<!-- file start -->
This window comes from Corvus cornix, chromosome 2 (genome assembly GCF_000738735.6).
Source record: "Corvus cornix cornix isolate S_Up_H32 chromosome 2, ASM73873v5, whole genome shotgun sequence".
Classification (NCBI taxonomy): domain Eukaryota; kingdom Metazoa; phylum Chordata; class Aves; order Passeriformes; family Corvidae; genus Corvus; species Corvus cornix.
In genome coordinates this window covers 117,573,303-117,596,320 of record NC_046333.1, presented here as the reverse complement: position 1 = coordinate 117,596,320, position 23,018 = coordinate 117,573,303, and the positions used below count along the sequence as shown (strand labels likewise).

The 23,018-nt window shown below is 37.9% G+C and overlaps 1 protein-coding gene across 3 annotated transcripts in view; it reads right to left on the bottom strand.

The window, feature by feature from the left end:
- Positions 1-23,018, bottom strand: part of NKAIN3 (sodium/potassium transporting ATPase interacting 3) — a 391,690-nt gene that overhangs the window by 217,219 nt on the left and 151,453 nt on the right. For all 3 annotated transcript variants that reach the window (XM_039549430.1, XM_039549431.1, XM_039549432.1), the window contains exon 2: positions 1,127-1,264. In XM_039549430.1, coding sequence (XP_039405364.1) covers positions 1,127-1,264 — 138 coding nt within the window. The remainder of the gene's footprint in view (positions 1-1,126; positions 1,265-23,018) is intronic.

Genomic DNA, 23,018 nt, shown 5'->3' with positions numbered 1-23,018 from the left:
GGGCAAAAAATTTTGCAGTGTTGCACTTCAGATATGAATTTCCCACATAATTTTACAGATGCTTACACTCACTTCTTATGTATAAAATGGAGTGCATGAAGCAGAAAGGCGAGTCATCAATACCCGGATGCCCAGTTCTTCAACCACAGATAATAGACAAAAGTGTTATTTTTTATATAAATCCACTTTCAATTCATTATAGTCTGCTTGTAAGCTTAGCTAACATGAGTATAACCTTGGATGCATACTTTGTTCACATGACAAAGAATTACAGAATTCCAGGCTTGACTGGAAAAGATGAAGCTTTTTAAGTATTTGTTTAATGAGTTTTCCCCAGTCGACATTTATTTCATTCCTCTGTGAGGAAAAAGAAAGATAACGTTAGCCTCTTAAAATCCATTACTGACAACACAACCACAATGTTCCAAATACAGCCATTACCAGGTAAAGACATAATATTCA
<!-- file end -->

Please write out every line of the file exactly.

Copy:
This window comes from Corvus cornix, chromosome 2 (genome assembly GCF_000738735.6).
Source record: "Corvus cornix cornix isolate S_Up_H32 chromosome 2, ASM73873v5, whole genome shotgun sequence".
Classification (NCBI taxonomy): domain Eukaryota; kingdom Metazoa; phylum Chordata; class Aves; order Passeriformes; family Corvidae; genus Corvus; species Corvus cornix.
In genome coordinates this window covers 117,573,303-117,596,320 of record NC_046333.1, presented here as the reverse complement: position 1 = coordinate 117,596,320, position 23,018 = coordinate 117,573,303, and the positions used below count along the sequence as shown (strand labels likewise).

The 23,018-nt window shown below is 37.9% G+C and overlaps 1 protein-coding gene across 3 annotated transcripts in view; it reads right to left on the bottom strand.

The window, feature by feature from the left end:
- Positions 1-23,018, bottom strand: part of NKAIN3 (sodium/potassium transporting ATPase interacting 3) — a 391,690-nt gene that overhangs the window by 217,219 nt on the left and 151,453 nt on the right. For all 3 annotated transcript variants that reach the window (XM_039549430.1, XM_039549431.1, XM_039549432.1), the window contains exon 2: positions 1,127-1,264. In XM_039549430.1, coding sequence (XP_039405364.1) covers positions 1,127-1,264 — 138 coding nt within the window. The remainder of the gene's footprint in view (positions 1-1,126; positions 1,265-23,018) is intronic.

Genomic DNA, 23,018 nt, shown 5'->3' with positions numbered 1-23,018 from the left:
GGGCAAAAAATTTTGCAGTGTTGCACTTCAGATATGAATTTCCCACATAATTTTACAGATGCTTACACTCACTTCTTATGTATAAAATGGAGTGCATGAAGCAGAAAGGCGAGTCATCAATACCCGGATGCCCAGTTCTTCAACCACAGATAATAGACAAAAGTGTTATTTTTTATATAAATCCACTTTCAATTCATTATAGTCTGCTTGTAAGCTTAGCTAACATGAGTATAACCTTGGATGCATACTTTGTTCACATGACAAAGAATTACAGAATTCCAGGCTTGACTGGAAAAGATGAAGCTTTTTAAGTATTTGTTTAATGAGTTTTCCCCAGTCGACATTTATTTCATTCCTCTGTGAGGAAAAAGAAAGATAACGTTAGCCTCTTAAAATCCATTACTGACAACACAACCACAATGTTCCAAATACAGCCATTACCAGGTAAAGACATAATATTCA